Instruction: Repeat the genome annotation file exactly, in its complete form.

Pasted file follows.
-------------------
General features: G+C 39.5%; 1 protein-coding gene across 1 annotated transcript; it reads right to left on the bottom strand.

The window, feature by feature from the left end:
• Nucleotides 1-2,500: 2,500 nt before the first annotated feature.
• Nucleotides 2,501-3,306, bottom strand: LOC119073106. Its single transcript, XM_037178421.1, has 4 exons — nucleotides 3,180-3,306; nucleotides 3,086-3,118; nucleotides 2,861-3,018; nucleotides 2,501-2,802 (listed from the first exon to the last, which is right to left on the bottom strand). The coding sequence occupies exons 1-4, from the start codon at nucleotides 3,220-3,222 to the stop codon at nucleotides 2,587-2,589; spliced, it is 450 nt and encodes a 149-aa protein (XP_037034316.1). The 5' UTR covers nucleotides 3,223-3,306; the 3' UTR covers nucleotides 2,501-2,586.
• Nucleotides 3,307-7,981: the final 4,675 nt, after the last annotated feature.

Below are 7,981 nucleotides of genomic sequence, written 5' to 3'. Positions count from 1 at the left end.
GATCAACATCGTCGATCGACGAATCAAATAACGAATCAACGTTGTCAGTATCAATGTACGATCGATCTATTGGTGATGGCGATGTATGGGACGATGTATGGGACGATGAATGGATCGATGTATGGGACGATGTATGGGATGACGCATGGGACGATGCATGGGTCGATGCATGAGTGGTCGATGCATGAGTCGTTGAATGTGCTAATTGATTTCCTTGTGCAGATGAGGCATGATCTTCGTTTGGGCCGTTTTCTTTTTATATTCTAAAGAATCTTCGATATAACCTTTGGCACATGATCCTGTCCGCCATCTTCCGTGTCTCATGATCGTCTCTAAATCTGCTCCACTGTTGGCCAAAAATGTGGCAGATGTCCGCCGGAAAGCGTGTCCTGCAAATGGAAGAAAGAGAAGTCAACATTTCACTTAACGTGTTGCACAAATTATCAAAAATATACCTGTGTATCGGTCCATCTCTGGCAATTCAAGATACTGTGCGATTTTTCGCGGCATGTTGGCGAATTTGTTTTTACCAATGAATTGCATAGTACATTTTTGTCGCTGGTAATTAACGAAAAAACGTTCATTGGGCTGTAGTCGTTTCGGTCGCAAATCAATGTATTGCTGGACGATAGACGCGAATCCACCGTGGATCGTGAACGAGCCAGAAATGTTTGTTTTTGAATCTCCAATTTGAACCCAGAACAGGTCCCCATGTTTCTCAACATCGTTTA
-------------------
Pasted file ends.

General features: G+C 39.5%; 1 protein-coding gene across 1 annotated transcript; it reads right to left on the bottom strand.

The window, feature by feature from the left end:
• Nucleotides 1-2,500: 2,500 nt before the first annotated feature.
• Nucleotides 2,501-3,306, bottom strand: LOC119073106. Its single transcript, XM_037178421.1, has 4 exons — nucleotides 3,180-3,306; nucleotides 3,086-3,118; nucleotides 2,861-3,018; nucleotides 2,501-2,802 (listed from the first exon to the last, which is right to left on the bottom strand). The coding sequence occupies exons 1-4, from the start codon at nucleotides 3,220-3,222 to the stop codon at nucleotides 2,587-2,589; spliced, it is 450 nt and encodes a 149-aa protein (XP_037034316.1). The 5' UTR covers nucleotides 3,223-3,306; the 3' UTR covers nucleotides 2,501-2,586.
• Nucleotides 3,307-7,981: the final 4,675 nt, after the last annotated feature.

Below are 7,981 nucleotides of genomic sequence, written 5' to 3'. Positions count from 1 at the left end.
GATCAACATCGTCGATCGACGAATCAAATAACGAATCAACGTTGTCAGTATCAATGTACGATCGATCTATTGGTGATGGCGATGTATGGGACGATGTATGGGACGATGAATGGATCGATGTATGGGACGATGTATGGGATGACGCATGGGACGATGCATGGGTCGATGCATGAGTGGTCGATGCATGAGTCGTTGAATGTGCTAATTGATTTCCTTGTGCAGATGAGGCATGATCTTCGTTTGGGCCGTTTTCTTTTTATATTCTAAAGAATCTTCGATATAACCTTTGGCACATGATCCTGTCCGCCATCTTCCGTGTCTCATGATCGTCTCTAAATCTGCTCCACTGTTGGCCAAAAATGTGGCAGATGTCCGCCGGAAAGCGTGTCCTGCAAATGGAAGAAAGAGAAGTCAACATTTCACTTAACGTGTTGCACAAATTATCAAAAATATACCTGTGTATCGGTCCATCTCTGGCAATTCAAGATACTGTGCGATTTTTCGCGGCATGTTGGCGAATTTGTTTTTACCAATGAATTGCATAGTACATTTTTGTCGCTGGTAATTAACGAAAAAACGTTCATTGGGCTGTAGTCGTTTCGGTCGCAAATCAATGTATTGCTGGACGATAGACGCGAATCCACCGTGGATCGTGAACGAGCCAGAAATGTTTGTTTTTGAATCTCCAATTTGAACCCAGAACAGGTCCCCATGTTTCTCAACATCGTTTA